Featured: Hollyn Cetrone
By: David Zane & Emily Suen.
Hollyn Cetrone is a senior, originally from the Bay Area, studying towards a neuroscience major and global health minor. She is currently working with Professor Sera Young.
Tell me about your research
I got into research in January of junior year. I work with Dr. Sera Young. My project is looking at how a specific agriculture and nutrition project in Tanzania affect depression. The purpose of the project was to improve nutrition, but it’s special because it also works to improve maternal depression in the area. It’s a side effect they didn’t see happening. Last summer, I got to go to Tanzania and collect data since it’s been happening for two years.
How did you choose to work on this project with Professor Young?
Originally I wanted to pursue medicine and become a doctor, but I have come to realize that I’m really interested in preventative health and contributing to well-being without pills or expensive treatments. One day, I got an email that the global health department was looking for a research assistant for this topic. Helping farming—something as simple as that—seemed like something that I would be interested in.
Tell me about your collaboration with the people in Tanzania.
What’s really cool with global health is that they are encouraging a lot of North-South collaboration rather than an intervention of it being like “America, fix this problem”. It’s more sustainable because we’re working with a university in Tanzania and professors in Tanzania as well as a non-profit organization. They know so many things about the area and culture, and what will work and what won’t work.
Tell me a bit about how you’ve changed since the beginning of the project.
Throughout the project, I got really good at planning and multitasking. As a student, I feel like you’re just doing what is told all the time. But, when I was doing research, I had to come up with a plan for myself and other people, seven days at a time. The fact that I could do so much on my own made me feel accomplished. I’m at a point where I can do things without asking a professor, and it just feels good to be trusted that much and trust myself that much.
What are some challenges you’ve encountered during your project?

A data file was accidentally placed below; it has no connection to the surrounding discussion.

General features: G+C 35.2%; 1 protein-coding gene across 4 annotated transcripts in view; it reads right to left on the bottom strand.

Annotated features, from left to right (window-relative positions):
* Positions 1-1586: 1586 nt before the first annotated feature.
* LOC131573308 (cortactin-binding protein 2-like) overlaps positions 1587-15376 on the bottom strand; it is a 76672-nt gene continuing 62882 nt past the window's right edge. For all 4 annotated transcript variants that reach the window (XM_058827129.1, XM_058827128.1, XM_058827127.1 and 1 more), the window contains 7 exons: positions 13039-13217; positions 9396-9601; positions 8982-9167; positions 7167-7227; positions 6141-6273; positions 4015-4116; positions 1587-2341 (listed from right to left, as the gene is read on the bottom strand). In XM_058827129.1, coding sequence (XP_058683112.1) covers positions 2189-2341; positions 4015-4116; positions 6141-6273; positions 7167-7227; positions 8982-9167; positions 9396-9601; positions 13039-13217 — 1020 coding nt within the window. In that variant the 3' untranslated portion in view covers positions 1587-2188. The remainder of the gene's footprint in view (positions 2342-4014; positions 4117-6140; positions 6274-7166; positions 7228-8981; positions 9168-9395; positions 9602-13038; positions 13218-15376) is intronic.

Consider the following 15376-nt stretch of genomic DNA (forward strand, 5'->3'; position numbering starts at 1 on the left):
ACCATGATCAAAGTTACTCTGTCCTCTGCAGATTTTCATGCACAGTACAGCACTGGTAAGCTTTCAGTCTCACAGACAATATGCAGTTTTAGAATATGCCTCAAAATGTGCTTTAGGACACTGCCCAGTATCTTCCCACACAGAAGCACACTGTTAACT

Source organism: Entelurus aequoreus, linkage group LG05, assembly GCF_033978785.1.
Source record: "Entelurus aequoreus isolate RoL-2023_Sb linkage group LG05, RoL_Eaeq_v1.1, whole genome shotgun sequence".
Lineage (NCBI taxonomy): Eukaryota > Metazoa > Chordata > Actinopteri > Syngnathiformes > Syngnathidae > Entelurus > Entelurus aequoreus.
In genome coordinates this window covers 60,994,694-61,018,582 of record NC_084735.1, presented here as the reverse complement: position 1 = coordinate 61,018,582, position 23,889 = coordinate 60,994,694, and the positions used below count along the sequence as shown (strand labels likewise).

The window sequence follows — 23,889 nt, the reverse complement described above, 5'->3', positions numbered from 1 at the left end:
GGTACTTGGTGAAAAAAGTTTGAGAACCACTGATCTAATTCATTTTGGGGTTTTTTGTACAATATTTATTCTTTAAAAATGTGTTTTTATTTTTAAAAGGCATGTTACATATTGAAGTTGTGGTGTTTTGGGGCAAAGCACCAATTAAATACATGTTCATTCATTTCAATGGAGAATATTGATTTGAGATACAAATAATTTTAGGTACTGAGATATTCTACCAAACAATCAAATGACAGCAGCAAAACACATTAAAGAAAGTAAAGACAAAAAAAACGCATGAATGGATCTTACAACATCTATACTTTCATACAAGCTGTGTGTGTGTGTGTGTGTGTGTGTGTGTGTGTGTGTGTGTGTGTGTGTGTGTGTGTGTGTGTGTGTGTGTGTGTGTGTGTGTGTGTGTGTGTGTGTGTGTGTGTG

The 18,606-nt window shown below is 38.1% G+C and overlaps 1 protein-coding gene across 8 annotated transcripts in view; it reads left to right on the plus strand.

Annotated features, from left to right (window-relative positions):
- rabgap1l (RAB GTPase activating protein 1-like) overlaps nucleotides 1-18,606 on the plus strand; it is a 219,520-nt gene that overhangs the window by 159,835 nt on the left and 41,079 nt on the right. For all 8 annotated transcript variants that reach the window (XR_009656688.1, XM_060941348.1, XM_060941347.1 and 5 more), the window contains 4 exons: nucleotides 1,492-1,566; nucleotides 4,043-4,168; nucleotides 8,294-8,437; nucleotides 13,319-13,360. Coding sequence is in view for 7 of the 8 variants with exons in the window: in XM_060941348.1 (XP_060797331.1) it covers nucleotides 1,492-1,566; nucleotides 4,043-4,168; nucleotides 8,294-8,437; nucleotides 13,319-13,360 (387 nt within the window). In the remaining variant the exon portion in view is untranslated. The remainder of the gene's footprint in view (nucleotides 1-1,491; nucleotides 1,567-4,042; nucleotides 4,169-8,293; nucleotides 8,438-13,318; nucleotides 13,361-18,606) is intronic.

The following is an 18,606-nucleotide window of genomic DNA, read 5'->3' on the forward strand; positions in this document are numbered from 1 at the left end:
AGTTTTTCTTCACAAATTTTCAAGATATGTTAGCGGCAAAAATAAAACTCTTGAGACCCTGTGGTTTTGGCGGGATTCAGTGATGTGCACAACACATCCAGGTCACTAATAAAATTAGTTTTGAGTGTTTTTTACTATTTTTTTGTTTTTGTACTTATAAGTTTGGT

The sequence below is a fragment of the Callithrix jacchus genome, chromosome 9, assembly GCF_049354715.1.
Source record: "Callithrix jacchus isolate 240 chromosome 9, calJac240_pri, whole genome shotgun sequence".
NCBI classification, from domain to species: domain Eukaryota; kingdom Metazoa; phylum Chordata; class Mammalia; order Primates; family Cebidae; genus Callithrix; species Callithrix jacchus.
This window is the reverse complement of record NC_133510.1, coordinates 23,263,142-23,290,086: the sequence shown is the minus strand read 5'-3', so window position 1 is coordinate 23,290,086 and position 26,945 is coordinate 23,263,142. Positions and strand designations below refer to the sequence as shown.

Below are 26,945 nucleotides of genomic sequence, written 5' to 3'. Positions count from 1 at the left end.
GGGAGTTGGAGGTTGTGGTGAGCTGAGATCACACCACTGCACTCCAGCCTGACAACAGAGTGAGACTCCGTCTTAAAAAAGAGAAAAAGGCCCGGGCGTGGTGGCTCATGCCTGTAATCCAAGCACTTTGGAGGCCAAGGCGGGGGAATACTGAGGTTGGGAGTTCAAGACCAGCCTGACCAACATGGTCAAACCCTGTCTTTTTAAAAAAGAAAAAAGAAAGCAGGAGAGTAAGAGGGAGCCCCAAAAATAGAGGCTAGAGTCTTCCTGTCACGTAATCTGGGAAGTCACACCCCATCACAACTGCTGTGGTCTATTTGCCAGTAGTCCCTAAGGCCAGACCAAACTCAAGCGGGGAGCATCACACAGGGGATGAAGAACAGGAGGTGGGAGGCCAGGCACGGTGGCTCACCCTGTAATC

When I went so Tanzania, I was the only American. It was not a program. I didn’t understand what international work meant. Teamwork with the people who barely spoke English was essential to figure it out together. The problem solving was a success everyday.
Do you have any favorite moments?
I had a translator when I was there in Tanzania. The best moment was when she and I finally got to a point where we culturally understood each other’s jokes and make each other laugh.. Just being able to finally get through to the people you’re working with was my favorite part.
Where do you see yourself going with this project in the future?
I’m actually going to present my results at a conference in India in June which is really cool. After that, I want to write an article about it and put it in a journal. I just want other researchers and policy makers to learn about this and say, “Whoa! Nutrition is such a cheap way to improve mental health.”
What advice would you give to undergraduates thinking about going into research?
Don’t be scared to ask professors what research opportunities there are. That was the absolute scariest part for me, but the worst they can do is point you to another person. They’re not gonna get mad at you.
What does doing research means to you and your experience at Northwestern?
I’d say doing research is one of my favorite parts of my experience at Northwestern. It has made me feel really confident about myself, and I feel research skills are so applicable to many job settings. For example, you need to be skilled at organizing and planning for any job. I think research is definitely a good thing.